Golden, Colorado. June 27, 2014 – The Colorado School of Mines Center for Space Resources is partnering in a virtual institute with the Laboratory for Atmospheric and Space Physics at the University of Colorado-Boulder. Along with international collaborators from Belgium, Canada, Germany, and Russia, the two Colorado schools will participate in the Institute for Modeling Plasma, Atmospheres, and Cosmic Dust (IMPACT), which has been awarded a five-year, $6 million NASA grant.
The research to be conducted at IMPACT will contribute to safeguarding interplanetary missions against dust and radiation hazard, and sustaining robotic and/or human presence once a destination is reached, be it the Moon, near-Earth objects or the moons of Mars.
IMPACT’s experimental network includes a newly developed hypervelocity dust accelerator, a series of tabletop dusty plasma experiments, and an extensive series of labs for developing new instrument concepts. IMPACT follows on CU’s previous Institute, the Colorado Center for Lunar Dust and Atmospheric Studies (CCLDAS).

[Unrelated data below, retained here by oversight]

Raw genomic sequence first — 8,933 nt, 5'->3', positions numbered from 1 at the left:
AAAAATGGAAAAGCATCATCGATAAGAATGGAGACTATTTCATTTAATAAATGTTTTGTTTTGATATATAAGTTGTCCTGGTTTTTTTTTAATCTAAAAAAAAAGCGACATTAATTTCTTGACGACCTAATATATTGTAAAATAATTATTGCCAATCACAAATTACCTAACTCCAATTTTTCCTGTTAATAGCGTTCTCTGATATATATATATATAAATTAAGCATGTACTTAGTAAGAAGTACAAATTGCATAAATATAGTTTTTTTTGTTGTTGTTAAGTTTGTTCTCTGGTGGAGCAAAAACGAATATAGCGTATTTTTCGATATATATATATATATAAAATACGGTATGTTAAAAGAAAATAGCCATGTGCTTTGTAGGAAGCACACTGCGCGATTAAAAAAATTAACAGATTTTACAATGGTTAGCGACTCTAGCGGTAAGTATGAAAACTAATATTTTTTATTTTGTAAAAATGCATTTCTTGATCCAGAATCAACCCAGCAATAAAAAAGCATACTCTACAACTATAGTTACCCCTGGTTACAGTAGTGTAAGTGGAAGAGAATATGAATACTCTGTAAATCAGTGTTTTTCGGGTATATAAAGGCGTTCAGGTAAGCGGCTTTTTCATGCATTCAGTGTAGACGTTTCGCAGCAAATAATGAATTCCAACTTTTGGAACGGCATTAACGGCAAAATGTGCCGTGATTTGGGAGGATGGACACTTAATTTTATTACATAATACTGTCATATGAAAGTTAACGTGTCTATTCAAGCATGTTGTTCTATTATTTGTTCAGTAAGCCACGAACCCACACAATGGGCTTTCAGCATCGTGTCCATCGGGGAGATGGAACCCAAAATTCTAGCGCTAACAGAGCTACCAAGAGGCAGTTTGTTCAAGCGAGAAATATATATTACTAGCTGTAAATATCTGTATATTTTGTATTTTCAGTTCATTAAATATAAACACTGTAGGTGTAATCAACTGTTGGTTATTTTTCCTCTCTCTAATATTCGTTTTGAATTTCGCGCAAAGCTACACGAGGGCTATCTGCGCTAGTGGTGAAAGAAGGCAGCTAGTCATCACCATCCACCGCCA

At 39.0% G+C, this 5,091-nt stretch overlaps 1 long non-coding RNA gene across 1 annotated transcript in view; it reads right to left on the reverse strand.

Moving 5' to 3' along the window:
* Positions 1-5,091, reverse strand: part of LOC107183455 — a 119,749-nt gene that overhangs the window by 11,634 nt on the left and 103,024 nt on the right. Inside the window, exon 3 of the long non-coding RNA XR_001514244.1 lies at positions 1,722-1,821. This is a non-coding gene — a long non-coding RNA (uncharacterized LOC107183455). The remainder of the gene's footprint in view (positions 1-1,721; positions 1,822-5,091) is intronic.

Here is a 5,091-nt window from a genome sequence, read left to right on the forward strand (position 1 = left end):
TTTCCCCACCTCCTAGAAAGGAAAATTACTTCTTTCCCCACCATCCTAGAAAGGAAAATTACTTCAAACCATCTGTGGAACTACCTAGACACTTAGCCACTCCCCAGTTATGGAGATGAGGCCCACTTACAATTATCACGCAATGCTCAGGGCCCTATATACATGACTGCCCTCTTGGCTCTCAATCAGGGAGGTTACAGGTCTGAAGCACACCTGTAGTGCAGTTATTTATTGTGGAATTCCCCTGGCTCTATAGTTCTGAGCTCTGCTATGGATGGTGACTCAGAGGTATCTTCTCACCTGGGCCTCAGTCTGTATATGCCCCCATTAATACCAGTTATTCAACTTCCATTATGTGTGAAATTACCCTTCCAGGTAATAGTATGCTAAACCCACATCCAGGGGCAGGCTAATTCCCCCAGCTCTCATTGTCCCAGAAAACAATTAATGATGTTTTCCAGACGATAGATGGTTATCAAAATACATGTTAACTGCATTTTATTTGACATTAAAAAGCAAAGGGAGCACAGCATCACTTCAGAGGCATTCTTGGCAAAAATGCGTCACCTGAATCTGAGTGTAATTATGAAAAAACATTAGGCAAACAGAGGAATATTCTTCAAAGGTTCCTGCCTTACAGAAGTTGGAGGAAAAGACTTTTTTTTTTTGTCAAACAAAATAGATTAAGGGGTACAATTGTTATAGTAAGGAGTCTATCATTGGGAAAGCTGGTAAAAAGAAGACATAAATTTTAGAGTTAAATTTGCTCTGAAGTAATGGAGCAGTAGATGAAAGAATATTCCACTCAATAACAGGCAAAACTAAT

The Mines research effort will be led by professors Angel Abbud-Madrid, Christopher Dreyer and George Gilmer. Mines will draw on its rich heritage for the design and operation of mechanical systems.
“In the future, these mechanical systems will excavate, drill, and extract the necessary resources to sustain our presence at any of the possible planetary destinations,” said Abbud-Madrid, director of Mines’ Center for Space Resources.
Interplanetary dust, solar wind plasma, and ultraviolet (UV) radiation interact with all airless bodies within the solar system. These processes play critical roles in shaping the surface and near-surface properties of airless bodies including: surface charging, space weathering, dust transport, production of ejecta, and the existence of dilute exospheres.
The hazards due to dust impacts and energetic solar wind plasma particles need to be recognized and mitigated to safeguard the journey of human and robotic missions in interplanetary space. Understanding the physical properties of the surfaces of target bodies and developing abilities for In-Situ Resource Utilization (ISRU) prospecting and exploitation are critical to sustaining our presence at any of humanity’s possible destinations.